The FBI on Thursday released surveillance video showing two potential suspects in the Boston Marathon bombing.
FBI Agent Richard DesLauriers says the photos came from surveillance cameras near the explosion sites.
Investigators had been focusing on a man wearing a white baseball cap seen dropping off a bag, and then walking away from the site of the second of two deadly explosions. CBS News correspondent Bob Orr reports that investigators were able to retrace his steps and discovered video of the man with another man carrying a backpack.
The surveillance footage was released three days after the attack that left three people dead, wounded more than 170, and cast a dark shadow over one of this city's most joyous traditions.
Orr reports that after releasing the video, the FBI is hoping for tips that will identify men. Investigators are using facial recognition software; scouring criminal databases; and trying to to find a match. They have some potential names for these suspects but they are currently unable to match
Earlier Thursday, President Barack Obama paid a visit under heavy security to offer reassurance to the city and a warning to those responsible for the attack: "We will find you."
At an interfaith service honoring the three people killed and more than 180 wounded in Monday's twin blasts, the president sought to inspire a stricken city and comfort an unnerved nation, declaring that Boston "will run again."
"We may be momentarily knocked off our feet," Obama said at the Roman Catholic Cathedral of the Holy Cross. "But we'll pick ourselves up. We'll keep going. We will finish the race."
The crowd applauded as Obama warned those who carried out the attack: "Yes, we will find you. And, yes, you will face justice."
There was a heavy police presence around the cathedral as residents lined up before dawn, hoping to get one of the roughly 2,000 seats inside. By 9 a.m., they were being turned away.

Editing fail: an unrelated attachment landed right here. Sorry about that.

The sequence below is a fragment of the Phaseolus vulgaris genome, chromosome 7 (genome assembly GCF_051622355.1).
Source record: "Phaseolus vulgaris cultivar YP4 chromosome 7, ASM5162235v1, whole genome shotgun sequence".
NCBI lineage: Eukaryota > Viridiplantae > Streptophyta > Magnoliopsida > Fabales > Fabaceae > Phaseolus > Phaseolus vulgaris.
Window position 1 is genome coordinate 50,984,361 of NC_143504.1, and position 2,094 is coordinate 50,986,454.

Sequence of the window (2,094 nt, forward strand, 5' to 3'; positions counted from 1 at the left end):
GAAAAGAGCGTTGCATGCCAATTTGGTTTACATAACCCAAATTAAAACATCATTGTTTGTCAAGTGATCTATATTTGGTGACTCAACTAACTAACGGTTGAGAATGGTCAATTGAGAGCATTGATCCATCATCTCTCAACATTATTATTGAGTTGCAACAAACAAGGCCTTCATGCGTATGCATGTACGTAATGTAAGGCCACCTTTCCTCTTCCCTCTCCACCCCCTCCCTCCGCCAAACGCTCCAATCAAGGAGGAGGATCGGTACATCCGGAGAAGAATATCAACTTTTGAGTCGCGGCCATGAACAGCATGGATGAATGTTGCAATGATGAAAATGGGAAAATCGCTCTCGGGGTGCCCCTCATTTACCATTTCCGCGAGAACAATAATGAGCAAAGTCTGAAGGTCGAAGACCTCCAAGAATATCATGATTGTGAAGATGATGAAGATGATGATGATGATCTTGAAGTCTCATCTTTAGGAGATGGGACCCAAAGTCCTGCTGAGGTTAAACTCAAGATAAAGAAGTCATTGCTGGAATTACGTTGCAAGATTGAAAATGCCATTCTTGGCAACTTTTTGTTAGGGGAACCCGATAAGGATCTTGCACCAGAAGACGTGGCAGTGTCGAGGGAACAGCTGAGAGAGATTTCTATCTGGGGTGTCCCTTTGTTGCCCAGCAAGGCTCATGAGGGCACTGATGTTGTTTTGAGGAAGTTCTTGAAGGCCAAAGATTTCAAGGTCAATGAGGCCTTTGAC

Among those who couldn't get a ticket was 18-year-old Eli Philips. The college student was a marathon volunteer and was wearing his volunteer jacket. He said he was still shocked that "something that was euphoric went so bad."
Ricky Hall of Cambridge showed up at 8 a.m. but was turned away from the line to get inside that was already stretching down at least two city blocks.
"I came to pay my respects to the victims," he said. He said he was also angry that someone would desecrate the marathon, and he urged maximum punishment for the perpetrators.
Massachusetts Gov. Deval Patrick said he shared the frustration that those responsible were still at large, but he said solving the case will not "happen by magic."
"It's going to happen by doing the careful work that must be done in a thorough investigation," Patrick said. "That means going through the couple of blocks at the blast scene square inch by square inch and picking up pieces of evidence and following those trails, and that's going to take some time."
The bombs were crudely fashioned from ordinary kitchen pressure cookers packed with explosives, nails and ball bearings, investigators and others close to the case said. Investigators suspect the devices were then hidden in black duffel bags and left on the ground.
Seven bombing victims remained in critical condition.
Dr. Peter Burke, chief of trauma surgery at Boston Medical Center, said Thursday that one of the youngest victims, a 5-year-old boy is getting better and "is going to be OK." A blast can often compress a child's chest, bruising the lungs and heart, he said, adding he is pleased with the boy's progress.
Dozens of victims have been released from hospitals, and officials at three hospitals that treated some of the most seriously injured said they expected all their remaining patients to survive.
The blasts killed 8-year-old Martin Richard of Boston, 29-year-old Krystle Campbell of Medford, and Lu Lingzi, a Boston University graduate student from China.
Associated Press contributed to this report.